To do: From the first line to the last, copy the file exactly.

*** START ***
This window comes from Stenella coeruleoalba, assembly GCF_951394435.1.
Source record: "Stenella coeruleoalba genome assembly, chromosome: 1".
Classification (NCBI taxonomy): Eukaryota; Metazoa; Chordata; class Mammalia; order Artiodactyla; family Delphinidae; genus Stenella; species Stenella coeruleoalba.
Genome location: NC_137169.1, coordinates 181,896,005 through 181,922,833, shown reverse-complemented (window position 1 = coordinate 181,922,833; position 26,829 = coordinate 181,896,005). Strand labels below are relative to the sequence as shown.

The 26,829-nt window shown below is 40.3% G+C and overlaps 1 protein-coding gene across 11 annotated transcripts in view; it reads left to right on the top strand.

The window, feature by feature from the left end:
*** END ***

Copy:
This window comes from Stenella coeruleoalba, assembly GCF_951394435.1.
Source record: "Stenella coeruleoalba genome assembly, chromosome: 1".
Classification (NCBI taxonomy): Eukaryota; Metazoa; Chordata; class Mammalia; order Artiodactyla; family Delphinidae; genus Stenella; species Stenella coeruleoalba.
Genome location: NC_137169.1, coordinates 181,896,005 through 181,922,833, shown reverse-complemented (window position 1 = coordinate 181,922,833; position 26,829 = coordinate 181,896,005). Strand labels below are relative to the sequence as shown.

The 26,829-nt window shown below is 40.3% G+C and overlaps 1 protein-coding gene across 11 annotated transcripts in view; it reads left to right on the top strand.

The window, feature by feature from the left end: